Haven't see this on the two Subarus we've had. Are the pads stock pads or aftermarket pads?
Rust on the back side of the pad could have caused the original pads to rest crooked and caused the uneven wear also.

The rear pads generally move with the piston as long as they are not binding up on the slide pins due to slide pin rust or damage they should be OK. Keep in mind the boot on the piston needs to be checked you want to make sure its intact and not damaged etc. A bad boot on the piston can contribute to the piston not retracting / relaxing when your off the brakes etc.
 

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Discussion Starter #9
stock. Say subaru on them even. Not sure if they are original, but maybe. Car has all highway miles.
 

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seems like the face of the piston is not seated squarely or there is debris/uneveness/non-coplanarity somewhere.

did the new pad set come with new clips and shims?
 

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Discussion Starter #11
No I got the cheapest pads from advance. The silver ones for 23 billz. They did not come with new clips.


The face of the piston was definitely not seated squarely. The top half of it that wasn't making contact had a lot of uneven rust on it. I sanded it all down. It was only making contact on the bottom point of the piston face, hence the bottom of the pad made more contact and wore out.

I was thinking about taking my grinder to just barely remove some of the material from the ears on the pad on the side that is tight.

I wonder if my bracket rusted or something and thats why it got tight on that one side. The side that is tight is the side that had uneven pad that was worn to the metal at the bottom with about 1/4 inch of pad left at the top.
 

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I have had to hit many subaru pads with the belt sander/file to get them to slide properly, this being after removing the bracket and thoroughly wire-brushing it to bare metal, and thoroughly hand-cleaning the shims.

The die that stamps out the pad backing plate gets a bit old and the material smears down the edge instead of making a nice clean square break.

I assume genuine subaru pads do not require this treatment.
 

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sounds like you have a good chance at helping the situation but, it's may be difficult to know which came first, the rust or the pad dragging on one end allowing the rust to develop.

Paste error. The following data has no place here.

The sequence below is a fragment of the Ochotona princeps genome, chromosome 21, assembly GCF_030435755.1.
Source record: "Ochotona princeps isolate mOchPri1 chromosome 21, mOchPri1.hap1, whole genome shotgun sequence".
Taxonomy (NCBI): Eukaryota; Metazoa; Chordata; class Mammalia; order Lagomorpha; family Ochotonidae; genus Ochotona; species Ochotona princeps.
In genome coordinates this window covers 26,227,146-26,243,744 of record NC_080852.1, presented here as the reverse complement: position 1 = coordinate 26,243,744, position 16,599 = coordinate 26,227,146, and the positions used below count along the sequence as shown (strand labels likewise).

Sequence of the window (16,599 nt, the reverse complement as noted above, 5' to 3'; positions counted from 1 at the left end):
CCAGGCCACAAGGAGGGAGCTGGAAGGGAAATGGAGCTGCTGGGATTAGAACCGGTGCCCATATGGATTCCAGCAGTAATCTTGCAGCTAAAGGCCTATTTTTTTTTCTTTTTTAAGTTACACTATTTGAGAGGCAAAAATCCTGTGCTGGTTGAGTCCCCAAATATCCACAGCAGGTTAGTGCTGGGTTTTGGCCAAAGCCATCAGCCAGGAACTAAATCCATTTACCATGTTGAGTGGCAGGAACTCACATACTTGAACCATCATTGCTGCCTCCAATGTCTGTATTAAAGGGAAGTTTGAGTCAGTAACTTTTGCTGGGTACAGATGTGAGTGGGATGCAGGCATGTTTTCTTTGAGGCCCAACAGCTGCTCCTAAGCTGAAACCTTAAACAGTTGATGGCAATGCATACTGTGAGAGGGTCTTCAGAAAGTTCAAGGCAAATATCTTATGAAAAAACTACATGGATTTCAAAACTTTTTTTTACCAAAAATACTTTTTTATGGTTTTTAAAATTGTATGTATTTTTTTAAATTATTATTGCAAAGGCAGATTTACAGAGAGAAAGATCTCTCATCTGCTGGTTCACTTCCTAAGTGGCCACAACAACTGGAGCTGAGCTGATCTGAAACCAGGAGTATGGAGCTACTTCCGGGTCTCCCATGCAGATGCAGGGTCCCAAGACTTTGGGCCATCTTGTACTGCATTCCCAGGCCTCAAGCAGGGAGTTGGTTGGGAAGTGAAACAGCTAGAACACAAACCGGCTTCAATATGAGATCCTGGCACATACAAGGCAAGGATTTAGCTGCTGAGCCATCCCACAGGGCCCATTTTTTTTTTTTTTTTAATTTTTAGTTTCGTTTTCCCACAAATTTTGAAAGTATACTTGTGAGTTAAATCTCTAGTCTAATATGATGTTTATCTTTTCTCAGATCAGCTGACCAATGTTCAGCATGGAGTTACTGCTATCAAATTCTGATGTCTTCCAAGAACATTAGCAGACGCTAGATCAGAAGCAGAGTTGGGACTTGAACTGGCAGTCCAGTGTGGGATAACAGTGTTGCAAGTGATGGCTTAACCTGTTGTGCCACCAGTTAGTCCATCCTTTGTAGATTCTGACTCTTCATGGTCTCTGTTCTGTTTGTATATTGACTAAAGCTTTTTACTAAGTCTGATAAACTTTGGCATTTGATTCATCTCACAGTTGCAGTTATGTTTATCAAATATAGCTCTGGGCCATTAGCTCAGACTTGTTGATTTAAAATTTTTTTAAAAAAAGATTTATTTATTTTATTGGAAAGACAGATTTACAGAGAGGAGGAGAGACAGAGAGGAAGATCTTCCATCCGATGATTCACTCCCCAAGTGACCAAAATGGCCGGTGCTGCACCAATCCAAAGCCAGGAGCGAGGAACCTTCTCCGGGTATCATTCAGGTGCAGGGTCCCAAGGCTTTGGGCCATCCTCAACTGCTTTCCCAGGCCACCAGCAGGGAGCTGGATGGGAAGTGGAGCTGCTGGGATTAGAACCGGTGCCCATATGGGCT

If it's at all possible, could you take those cheap pads back and get some 'daily driver' or OEM equivalent pads? Mid-priced? (name brand semi-metallic, or Centric Posi-Quiet Ceramic?) My experience with cheap pads was terrifying.
 

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Discussion Starter #14
Lesson learned.

I got the rear brakes all together. My one slide pin that has the rubber gasket on it was seized. It would spin, but not move in and out. That is the main cause of the lack of coplanarity is my theroy.

I would of liked to have upgraded to better pads after this experience, but i don't think it was manufacaturing defect since the pad fits fine on the inside side of the bracket, but none fit ok on the outside.

So I grinded down the ears a little and the pad slides great. I bought a new 'pin and bolt' kit for 9 bucks and regreased everything.

I removed the clips and wire brushed all the build of crud off them and the brackets (there was a bunch, but it still fit too tight to slide before grinding)

Now on the initial test drive the pads are making contact with the outside rotor when they were not before. Buuuuut then are only making contact on the outer have diameter of the contact area of the rotor(ie the outside diameter inch is contacting, but the inside diameter inch is still showing surface rust on the rotor.) I figure I just need to wear the pad down some and it will be making complete contact.
 

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yeah, if the 'stickiness' with the old pad/caliper interface existed for a long time, the rotor's surfaces may slightly be conical instead of parallel now.

from what I've read, the rear brakes are only responsible for around 30% of braking so, it may not be an issue waiting for the new pads to 'wear in'.